I hope it wasn't because of #metoo

I was recently talking to my best friend about the outbreak of sexual harassment/abuse claims that have been recently lobbed against some of the biggest names in the world of entertainment and politics.

This issue became even more personal to most of us as women from all walks of life took to social media using the #metoo tag. These are my friends, relatives, former co-workers, colleagues, and former classmates. None of them have ever encountered members of the Washington or Hollywood elite. They have been victimized by just regular guys.

So it made me look at myself and wonder, have I caused someone to type the words #metoo ? I can say definitively that I have never done any of the egregious things that some of these people have been accused of and many have admitted to. But through words or actions have I made any woman feel uncomfortable in my presence. Have I said things that can be construed the wrong way? And even if I didn’t mean it, if someone took it that was it's still wrong.

I am pretty sure that physically I have always treated women respectfully. And I am not the kind of guy to do catcalls or what not, but am I the kind of guy, who might take a second look at a lady in tight-fitting yoga pants? Might I say or laugh at an off-colored joke in what I believe to be in non-mixed company? Those are both probably yes. Have any of those things made someone uncomfortable? I don’t know. But they might have and that’s not cool. Those are things I now go around trying to avoid doing.

Often times we hear why aren’t the good Muslims speaking out against radical Islam. Why aren’t the good cops speaking out against police brutality? Why aren’t more men standing up against these so-called men who have been systematically victimizing women for generations? Those women are our daughters, wives, sisters, mothers, and friends. Why does it have to take an over-publicized controversy to bring harassment for us to do something about it?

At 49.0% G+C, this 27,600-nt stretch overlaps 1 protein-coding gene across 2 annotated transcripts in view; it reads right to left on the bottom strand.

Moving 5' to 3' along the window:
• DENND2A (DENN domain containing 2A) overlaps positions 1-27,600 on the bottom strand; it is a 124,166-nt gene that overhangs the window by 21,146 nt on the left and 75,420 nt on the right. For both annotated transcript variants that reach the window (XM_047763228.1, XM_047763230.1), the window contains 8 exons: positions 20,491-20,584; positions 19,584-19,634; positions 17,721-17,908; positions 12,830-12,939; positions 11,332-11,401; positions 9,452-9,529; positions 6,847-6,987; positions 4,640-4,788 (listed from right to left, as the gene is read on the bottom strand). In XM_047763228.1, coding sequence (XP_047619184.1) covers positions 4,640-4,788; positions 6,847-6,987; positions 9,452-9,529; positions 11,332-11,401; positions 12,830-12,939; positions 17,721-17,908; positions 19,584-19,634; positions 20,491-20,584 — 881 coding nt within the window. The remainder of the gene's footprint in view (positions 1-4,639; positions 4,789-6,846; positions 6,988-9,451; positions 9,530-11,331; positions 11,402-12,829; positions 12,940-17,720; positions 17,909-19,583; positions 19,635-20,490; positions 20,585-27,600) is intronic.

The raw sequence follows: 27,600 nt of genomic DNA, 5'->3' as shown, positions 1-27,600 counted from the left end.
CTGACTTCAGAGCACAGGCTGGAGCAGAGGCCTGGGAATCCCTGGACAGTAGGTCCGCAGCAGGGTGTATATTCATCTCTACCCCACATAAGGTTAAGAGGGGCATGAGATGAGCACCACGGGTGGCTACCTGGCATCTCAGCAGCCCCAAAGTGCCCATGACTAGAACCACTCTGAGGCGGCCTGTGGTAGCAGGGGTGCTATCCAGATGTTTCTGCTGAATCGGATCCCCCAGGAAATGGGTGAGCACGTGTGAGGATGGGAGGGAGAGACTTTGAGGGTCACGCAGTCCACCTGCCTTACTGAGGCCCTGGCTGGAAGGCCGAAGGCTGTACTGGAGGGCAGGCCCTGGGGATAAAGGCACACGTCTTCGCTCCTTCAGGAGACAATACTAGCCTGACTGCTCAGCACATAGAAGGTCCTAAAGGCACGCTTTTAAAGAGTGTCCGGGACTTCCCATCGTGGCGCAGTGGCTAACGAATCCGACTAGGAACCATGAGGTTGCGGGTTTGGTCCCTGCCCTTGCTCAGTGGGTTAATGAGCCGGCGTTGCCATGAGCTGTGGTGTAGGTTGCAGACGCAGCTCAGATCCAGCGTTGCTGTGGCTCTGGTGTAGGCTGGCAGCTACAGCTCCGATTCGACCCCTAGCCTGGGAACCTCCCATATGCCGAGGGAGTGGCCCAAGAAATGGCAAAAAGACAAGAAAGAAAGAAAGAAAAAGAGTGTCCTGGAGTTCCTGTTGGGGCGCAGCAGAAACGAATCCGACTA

What can we do about it?
Don’t be afraid to call out someone else who you see is harassing a woman or girl. I’m not saying start a fight, but don’t just walk away and say that’s not my problem. Make your presence known, make it clear that this is not acceptable behavior.

Believe the accusers. Don’t dismiss someone for any reason. This has gotten to a tipping point where the accused have to prove them innocent. There are a lot of reasons that people don’t speak up immediately. You have heard the phrase “There is Safety in Numbers”, that is why so many people are speaking out now. Do you think a 14-year old girl in the 1970s living in a small town in Alabama would be very comfortable publicly talking about being abused by a well known and influential 30-year old lawyer? What do you think the people in her town would say?

Speak out with your dollars. I love the show House of Cards. But can I really support a show that stars someone who victimizes other people? Perhaps if they kill off or recast Kevin Spacey’s character I can come back. But on the local level, if you see that the pizza guy is constantly making the work environment uncomfortable for his employees, go to the other pizza place.

Be a good role model. It is time for all of us men to make a change in the way we talk and act in front of women and girls. And more importantly how we speak in front of our sons and other young men that we influence. That is the only way that this wheel is broken.

I know this is a hollow apology, but we (Men) have been jerks. We have either said or done horrible things. Or just as bad we have sat on the sideline and done nothing about. We fall back on recycled mantras of “Boys will be Boys” or “Locker-room Talk”. But that is unacceptable. We need to be better. And we need to be better right now.

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